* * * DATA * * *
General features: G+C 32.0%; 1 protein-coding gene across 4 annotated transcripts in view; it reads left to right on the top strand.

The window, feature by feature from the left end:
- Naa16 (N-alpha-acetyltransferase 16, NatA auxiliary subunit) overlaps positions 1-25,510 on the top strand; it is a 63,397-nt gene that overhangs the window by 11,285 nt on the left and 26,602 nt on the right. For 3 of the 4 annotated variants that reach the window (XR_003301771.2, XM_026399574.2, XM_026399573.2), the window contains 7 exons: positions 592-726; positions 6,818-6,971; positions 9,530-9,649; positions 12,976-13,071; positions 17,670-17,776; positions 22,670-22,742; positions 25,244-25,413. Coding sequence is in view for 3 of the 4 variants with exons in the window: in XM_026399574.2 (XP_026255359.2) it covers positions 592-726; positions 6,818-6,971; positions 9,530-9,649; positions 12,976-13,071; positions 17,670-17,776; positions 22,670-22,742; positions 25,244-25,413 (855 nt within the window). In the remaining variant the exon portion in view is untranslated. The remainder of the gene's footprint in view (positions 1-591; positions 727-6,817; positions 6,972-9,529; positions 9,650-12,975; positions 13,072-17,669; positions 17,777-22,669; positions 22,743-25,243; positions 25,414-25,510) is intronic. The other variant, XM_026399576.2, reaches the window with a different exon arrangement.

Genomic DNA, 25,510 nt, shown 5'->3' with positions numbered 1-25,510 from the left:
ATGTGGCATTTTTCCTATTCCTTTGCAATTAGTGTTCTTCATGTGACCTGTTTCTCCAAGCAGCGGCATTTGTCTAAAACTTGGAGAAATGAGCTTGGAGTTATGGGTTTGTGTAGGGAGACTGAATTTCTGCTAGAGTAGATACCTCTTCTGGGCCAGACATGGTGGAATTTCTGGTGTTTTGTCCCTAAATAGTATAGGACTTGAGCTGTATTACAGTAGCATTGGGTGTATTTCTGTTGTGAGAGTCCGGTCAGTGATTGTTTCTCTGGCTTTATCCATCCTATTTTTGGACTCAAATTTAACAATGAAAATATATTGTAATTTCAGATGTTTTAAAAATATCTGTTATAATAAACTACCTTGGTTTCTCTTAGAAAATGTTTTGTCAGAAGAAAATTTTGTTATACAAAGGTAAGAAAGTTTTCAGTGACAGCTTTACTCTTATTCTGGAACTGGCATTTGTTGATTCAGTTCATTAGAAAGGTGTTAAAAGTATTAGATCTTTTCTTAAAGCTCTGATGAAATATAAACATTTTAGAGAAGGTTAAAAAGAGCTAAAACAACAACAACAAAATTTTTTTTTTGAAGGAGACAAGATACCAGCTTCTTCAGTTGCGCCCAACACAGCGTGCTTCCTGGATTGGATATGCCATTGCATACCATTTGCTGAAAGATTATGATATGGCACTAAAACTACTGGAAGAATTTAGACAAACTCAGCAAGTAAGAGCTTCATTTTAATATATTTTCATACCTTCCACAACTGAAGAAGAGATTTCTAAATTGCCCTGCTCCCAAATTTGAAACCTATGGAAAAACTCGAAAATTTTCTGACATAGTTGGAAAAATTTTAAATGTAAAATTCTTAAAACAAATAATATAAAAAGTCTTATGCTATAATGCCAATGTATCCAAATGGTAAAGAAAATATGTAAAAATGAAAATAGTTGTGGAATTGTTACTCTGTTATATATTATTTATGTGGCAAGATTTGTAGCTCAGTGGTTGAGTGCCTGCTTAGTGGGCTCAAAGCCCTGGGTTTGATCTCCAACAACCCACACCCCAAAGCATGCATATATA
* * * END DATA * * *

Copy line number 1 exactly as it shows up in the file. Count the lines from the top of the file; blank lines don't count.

General features: G+C 32.0%; 1 protein-coding gene across 4 annotated transcripts in view; it reads left to right on the top strand.